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A big potential obstacle to 2020 for the US is Cape Town. If South Africa pulls off the World Cup without any problems they will have proven they can handle big events. We would basically be going up against another Rio with even more experience. Plus instead of the "South America has never hosted" it will be "Africa is the ONLY continent to never host. We're ready and have proved we can handle big events." I don't really see any US city or bid being able to compete with that.

Continuing...

If Cape Town does not bid for 2020 or if the 2010 World Cup has some big faults, then I think it would be very very likely that Chicago would win if they present a similar venue plan and get some enthusiasm behind the bid. But really, the chance of Chicago bidding again for 2020 is pretty slim. The recession will have to be over and Daley will have to somehow rebuild some political capital. If he can pull this off though, and land the 2020 games, his legacy would be even more impressive than if Chicago would of won 2016.

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A big potential obstacle to 2020 for the US is Cape Town. If South Africa pulls off the World Cup without any problems they will have proven they can handle big events. We would basically be going up against another Rio with even more experience. Plus instead of the "South America has never hosted" it will be "Africa is the ONLY continent to never host. We're ready and have proved we can handle big events." I don't really see any US city or bid being able to compete with that.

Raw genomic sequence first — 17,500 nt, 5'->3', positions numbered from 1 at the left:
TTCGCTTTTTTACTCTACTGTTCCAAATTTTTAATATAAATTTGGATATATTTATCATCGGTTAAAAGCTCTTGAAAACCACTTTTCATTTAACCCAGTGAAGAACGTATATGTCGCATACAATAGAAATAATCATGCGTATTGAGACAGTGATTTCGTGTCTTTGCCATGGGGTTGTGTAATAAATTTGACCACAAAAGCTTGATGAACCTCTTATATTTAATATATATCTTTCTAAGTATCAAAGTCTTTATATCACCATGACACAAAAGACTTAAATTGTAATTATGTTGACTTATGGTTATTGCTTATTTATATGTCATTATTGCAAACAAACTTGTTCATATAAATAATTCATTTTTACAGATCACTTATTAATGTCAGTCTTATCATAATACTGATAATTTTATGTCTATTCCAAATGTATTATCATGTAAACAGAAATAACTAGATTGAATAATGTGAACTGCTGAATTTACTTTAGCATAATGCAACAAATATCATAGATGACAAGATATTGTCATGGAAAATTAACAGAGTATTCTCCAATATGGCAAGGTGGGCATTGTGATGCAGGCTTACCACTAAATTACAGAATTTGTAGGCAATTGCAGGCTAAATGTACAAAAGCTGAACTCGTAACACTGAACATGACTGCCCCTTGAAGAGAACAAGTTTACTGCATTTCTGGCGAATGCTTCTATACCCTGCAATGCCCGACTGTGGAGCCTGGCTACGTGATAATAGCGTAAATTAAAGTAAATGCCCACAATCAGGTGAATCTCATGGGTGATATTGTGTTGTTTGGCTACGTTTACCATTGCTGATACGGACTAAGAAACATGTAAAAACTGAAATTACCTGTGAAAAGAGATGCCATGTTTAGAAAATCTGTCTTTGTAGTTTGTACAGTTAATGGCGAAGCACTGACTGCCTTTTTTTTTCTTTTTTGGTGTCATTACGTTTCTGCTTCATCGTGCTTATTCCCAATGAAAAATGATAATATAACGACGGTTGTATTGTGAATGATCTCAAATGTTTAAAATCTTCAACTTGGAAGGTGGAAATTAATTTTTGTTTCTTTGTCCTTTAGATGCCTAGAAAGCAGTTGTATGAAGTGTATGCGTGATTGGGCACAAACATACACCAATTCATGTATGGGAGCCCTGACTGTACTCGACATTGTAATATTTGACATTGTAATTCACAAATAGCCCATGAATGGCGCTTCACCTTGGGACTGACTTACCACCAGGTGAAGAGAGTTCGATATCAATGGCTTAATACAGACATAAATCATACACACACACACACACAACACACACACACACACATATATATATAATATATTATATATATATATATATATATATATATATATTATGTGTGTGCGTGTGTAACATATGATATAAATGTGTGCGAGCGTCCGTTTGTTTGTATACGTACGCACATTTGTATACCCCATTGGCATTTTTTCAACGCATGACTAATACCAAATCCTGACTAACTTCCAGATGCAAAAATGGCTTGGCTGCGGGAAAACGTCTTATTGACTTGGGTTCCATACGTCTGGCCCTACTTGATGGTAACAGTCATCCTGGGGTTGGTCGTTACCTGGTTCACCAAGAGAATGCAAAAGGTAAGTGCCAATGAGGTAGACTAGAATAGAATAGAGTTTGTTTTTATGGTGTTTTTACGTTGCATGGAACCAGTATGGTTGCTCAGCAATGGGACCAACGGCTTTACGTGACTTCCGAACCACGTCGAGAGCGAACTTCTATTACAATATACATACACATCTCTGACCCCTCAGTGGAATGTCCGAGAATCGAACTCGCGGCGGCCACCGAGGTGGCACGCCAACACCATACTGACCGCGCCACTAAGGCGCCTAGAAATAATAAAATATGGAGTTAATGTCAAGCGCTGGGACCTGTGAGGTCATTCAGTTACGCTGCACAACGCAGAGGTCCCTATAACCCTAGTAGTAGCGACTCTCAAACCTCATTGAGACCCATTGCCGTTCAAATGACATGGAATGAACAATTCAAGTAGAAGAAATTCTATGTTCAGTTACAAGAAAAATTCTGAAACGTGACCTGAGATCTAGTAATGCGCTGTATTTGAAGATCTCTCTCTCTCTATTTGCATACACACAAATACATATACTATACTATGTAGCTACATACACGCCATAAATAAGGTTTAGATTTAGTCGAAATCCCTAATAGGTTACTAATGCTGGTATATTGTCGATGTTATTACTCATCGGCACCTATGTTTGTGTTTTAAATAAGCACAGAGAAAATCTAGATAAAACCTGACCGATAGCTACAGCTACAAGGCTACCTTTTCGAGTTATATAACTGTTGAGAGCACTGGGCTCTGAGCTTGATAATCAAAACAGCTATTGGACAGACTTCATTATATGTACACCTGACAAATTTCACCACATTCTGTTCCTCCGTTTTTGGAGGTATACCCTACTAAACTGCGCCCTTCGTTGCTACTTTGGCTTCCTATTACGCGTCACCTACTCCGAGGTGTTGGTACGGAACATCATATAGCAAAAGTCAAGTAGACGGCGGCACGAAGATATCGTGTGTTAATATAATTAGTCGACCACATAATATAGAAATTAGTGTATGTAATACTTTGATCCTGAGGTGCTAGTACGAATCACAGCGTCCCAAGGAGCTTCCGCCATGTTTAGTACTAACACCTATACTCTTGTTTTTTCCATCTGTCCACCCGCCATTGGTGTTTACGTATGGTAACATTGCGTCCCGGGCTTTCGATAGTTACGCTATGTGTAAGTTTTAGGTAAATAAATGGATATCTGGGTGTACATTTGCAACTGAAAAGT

If Africa puts forth a competent bid every other city should pull out. It would be a waste of time and money.

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If Africa puts forth a competent bid every other city should pull out. It would be a waste of time and money.

That's what I had said in the "2020' thread in General Discussion. Let them be the SOLE bidder, that way that snotty IOC is stuck with ONLY ONe (and a good choice, too.) BUT Cape Town can call the shots!!

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The USOC must get their act together first. Then, and only then, should the USA bid again. 2024 seems pretty locked up for Europe now, and it is futile to try to go against the 30-40 european members. 2020 and 2028 are the best bets, but the big warning signs for the USA are a bid from Capetown and a bid from New Delhi.